The corgi mix above (Happy) needed to be given medicine twice a day and the medicine made her pee on the floor a few times! She also had some odd alpha dominant behaviour towards the other, bigger, dogs, and our dog Zipper was ignoring it for the most part, but I could see that he was at the end of his rope and was not going to take it for much longer.

Dogs everywhere!

 

Crazy Owners, Crazy Dogs

I ran into a couple interesting situations where I had to turn away the dog after they showed up.

In the first case, it was a tiny puppy that was extremely timid. But the problem wasn’t the dog so much as it was the owners – and after meeting the owners you could quickly understand why the dog was so timid. Granted, it was a puppy and they were new owners, but they babied the dog like you wouldn’t believe – despite our dog being friendly, it would hide behind his owners and the owners would pick it up and coddle it, and basically were helicoptor parents – always within inches of their dog, ready to swoop him up in an instant.

I explained to them that it probably wouldn’t work out since they obviously didn’t feel comfortable leaving their dog with us. By the way, they were at our house for over 2 hours making sure their dog would be okay being left with us.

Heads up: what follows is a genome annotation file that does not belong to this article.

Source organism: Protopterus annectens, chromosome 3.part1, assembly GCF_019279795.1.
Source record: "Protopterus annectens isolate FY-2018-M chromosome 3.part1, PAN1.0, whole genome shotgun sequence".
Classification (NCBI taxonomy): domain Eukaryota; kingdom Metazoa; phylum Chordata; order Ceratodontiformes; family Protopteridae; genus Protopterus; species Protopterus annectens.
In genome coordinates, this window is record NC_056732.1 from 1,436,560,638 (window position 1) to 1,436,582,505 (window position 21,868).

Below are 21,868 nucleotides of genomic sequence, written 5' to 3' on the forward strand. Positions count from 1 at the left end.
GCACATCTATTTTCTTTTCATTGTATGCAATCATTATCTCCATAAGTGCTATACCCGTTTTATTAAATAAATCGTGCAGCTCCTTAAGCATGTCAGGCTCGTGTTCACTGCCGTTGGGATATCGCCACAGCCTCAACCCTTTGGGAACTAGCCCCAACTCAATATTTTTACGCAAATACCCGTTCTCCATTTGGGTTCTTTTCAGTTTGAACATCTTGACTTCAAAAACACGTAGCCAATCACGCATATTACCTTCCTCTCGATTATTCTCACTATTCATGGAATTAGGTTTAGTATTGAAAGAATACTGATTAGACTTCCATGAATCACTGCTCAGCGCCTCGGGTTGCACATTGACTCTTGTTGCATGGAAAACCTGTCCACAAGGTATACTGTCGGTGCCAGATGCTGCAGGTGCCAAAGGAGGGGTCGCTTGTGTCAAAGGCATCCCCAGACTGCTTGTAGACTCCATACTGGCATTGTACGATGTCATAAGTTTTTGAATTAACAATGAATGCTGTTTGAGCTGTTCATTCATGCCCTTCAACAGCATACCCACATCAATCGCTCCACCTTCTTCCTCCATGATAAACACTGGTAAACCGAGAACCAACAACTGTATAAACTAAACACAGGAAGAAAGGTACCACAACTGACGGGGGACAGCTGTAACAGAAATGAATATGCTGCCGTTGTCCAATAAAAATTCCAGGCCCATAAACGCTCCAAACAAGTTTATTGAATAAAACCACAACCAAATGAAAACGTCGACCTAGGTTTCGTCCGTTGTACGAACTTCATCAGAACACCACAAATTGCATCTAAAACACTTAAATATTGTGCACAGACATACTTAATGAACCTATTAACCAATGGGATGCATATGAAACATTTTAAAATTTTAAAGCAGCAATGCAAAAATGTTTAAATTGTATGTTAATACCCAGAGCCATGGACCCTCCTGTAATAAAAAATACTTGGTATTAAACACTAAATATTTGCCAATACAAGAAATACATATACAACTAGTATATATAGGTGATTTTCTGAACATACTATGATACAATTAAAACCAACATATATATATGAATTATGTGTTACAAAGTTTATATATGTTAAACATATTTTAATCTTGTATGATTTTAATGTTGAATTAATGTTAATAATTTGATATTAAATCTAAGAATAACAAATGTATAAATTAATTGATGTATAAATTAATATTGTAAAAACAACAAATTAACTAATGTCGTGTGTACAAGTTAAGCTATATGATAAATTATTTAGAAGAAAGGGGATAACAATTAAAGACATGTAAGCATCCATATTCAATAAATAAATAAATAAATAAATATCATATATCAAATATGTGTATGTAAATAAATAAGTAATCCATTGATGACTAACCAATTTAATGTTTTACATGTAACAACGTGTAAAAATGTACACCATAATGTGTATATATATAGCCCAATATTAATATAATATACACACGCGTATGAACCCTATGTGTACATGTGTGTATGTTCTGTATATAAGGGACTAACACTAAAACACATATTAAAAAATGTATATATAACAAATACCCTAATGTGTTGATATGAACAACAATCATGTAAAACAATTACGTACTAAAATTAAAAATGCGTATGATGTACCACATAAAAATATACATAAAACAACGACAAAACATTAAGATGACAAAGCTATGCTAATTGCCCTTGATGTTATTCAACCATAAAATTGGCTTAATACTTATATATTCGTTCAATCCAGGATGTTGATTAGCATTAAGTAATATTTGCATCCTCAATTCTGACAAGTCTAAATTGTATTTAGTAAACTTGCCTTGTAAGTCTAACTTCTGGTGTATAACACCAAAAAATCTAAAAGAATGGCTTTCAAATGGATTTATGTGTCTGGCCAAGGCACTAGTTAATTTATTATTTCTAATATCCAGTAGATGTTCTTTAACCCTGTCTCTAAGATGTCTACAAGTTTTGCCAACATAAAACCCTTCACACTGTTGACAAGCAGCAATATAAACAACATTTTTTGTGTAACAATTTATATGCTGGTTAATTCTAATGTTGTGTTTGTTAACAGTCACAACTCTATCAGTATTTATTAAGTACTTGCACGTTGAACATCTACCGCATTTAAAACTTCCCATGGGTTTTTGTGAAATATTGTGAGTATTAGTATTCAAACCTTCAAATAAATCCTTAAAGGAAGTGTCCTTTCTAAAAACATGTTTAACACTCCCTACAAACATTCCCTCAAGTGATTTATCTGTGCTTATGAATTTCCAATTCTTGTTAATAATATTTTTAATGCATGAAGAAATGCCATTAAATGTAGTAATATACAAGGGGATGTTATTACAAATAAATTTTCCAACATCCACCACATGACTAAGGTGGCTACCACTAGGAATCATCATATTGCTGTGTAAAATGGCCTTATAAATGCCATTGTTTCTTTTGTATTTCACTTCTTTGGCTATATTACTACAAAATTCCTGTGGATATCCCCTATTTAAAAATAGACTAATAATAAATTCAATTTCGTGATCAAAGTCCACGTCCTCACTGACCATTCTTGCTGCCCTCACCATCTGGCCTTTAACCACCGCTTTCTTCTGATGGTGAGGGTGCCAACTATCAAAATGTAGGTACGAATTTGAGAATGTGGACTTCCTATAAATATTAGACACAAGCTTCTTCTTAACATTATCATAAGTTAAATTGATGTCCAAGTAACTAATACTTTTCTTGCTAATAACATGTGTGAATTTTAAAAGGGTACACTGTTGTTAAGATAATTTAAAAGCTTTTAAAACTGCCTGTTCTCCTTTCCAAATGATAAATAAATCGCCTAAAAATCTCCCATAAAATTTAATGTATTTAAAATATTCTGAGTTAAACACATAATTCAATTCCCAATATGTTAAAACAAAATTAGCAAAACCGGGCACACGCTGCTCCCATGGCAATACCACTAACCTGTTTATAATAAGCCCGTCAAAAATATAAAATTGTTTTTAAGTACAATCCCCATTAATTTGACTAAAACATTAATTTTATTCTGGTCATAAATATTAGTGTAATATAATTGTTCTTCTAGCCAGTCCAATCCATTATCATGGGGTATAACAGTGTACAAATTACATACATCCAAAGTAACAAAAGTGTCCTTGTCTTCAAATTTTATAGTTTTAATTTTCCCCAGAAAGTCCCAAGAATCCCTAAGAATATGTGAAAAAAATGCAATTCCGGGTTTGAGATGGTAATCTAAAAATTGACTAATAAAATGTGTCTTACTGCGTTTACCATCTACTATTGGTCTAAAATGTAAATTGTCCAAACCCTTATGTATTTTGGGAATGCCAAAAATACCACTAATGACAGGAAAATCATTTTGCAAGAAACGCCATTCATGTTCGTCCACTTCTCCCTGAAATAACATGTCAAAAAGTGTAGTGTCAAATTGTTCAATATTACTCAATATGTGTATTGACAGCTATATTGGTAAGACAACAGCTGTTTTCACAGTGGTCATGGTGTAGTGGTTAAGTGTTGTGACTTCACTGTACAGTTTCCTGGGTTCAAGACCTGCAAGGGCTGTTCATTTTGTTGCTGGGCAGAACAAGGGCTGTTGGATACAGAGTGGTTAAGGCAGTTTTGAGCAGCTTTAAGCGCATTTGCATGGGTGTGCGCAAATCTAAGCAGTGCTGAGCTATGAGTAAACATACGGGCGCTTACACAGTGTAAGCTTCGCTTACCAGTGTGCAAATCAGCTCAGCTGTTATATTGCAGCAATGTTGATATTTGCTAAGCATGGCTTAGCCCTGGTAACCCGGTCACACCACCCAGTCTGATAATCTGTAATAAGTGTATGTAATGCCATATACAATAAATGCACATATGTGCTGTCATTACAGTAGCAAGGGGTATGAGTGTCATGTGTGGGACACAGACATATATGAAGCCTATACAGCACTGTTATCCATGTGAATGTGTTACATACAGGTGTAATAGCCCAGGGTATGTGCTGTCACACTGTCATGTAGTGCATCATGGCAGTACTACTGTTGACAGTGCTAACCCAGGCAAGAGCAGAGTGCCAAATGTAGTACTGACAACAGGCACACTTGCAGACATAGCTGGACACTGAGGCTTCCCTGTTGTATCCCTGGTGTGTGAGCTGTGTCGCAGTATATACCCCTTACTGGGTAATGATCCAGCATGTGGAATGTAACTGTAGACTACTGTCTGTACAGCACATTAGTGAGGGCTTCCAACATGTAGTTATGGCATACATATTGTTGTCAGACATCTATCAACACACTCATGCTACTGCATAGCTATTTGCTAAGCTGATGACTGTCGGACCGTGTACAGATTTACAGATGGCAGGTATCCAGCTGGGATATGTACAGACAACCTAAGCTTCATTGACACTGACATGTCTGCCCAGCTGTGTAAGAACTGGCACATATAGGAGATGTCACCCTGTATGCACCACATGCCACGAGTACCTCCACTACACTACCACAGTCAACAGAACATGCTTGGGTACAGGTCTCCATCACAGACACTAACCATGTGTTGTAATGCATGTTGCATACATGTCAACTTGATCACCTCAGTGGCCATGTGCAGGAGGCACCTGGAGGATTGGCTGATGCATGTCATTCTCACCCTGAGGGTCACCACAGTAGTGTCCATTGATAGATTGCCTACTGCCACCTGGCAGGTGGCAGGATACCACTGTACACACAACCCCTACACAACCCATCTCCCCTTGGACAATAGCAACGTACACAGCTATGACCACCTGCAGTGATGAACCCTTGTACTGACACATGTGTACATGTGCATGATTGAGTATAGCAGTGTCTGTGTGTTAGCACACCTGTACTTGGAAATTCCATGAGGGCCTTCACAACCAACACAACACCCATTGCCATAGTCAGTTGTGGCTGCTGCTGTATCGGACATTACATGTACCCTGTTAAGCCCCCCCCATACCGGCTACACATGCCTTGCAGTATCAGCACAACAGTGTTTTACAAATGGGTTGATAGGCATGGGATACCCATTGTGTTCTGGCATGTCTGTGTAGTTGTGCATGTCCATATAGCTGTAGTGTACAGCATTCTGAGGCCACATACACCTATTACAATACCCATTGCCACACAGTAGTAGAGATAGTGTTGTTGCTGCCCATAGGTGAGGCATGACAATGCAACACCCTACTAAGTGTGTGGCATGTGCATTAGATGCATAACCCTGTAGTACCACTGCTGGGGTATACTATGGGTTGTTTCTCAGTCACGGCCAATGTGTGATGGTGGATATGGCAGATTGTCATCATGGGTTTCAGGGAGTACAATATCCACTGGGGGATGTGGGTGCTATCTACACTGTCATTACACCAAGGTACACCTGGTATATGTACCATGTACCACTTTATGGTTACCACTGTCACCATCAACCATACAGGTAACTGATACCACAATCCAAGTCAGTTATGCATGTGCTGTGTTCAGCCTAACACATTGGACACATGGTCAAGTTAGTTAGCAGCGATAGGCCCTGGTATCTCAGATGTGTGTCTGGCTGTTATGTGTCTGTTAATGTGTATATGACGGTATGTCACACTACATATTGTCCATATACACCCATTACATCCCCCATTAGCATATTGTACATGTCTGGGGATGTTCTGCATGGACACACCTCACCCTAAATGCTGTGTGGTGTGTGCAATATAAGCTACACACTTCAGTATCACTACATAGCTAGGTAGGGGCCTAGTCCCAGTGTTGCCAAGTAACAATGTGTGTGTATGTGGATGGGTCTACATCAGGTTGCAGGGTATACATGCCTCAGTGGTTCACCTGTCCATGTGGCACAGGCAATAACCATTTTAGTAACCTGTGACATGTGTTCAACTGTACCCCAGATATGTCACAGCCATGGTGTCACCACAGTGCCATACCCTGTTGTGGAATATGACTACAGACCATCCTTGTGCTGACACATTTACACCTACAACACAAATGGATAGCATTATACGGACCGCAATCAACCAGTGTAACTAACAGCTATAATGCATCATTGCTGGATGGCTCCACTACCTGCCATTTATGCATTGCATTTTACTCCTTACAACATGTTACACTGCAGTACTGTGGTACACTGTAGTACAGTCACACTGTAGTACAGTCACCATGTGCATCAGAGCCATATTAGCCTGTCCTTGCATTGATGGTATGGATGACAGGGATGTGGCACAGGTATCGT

Zipper and Dewdney chilling

In the second case, the guy had contacted me a day or two prior, stating that Rottweiler was super friendly and loved other dogs and was just a big “puppy” and wouldn’t hurt a fly. I was nervous about at first, it being a Rottie and all, but decided to give him a chance as I’ve heard that Rotties can be one of the most lovable dog breeds out there.

When the guy arrived, I could see him struggling up our driveway. First, keep in mind that this guy was a massive, tough looking giant, with tattoos, leather jacket, and the works. He was probably at least 6’3 and just simply huge. Yet, he was being not pulled but dragged up our driveway by his dog. That was red flag #1.

Red flag #2 was when I saw the Rottweiler, and he was one of the biggest dogs I’ve ever seen in my life! And pure muscle! His claws were simply ridiculous and literally looked like a bird of prey’s talons (I didn’t know a dog’s claws could get so big and sharp). He also had a studded choke collar.

Red flag #3 was when I had him take the dog to the back yard before I intoduced him to our other dogs and he still couldn’t get his dog under control. Remember, this was an absolute giant of a man and he couldn’t even get his beast of a dog to sit or even stand still.

Despite all these red flags, I could see that the dog was just excited and wasn’t really showing any aggressive behaviour, so I took out one of the dogs to let them meet (with him holding onto his dog tightly), and the other dog immediately jumped onto the other dog. It was a playful jump, but this dog was probably 150 pounds and it obviously not know how to play with other dogs properly.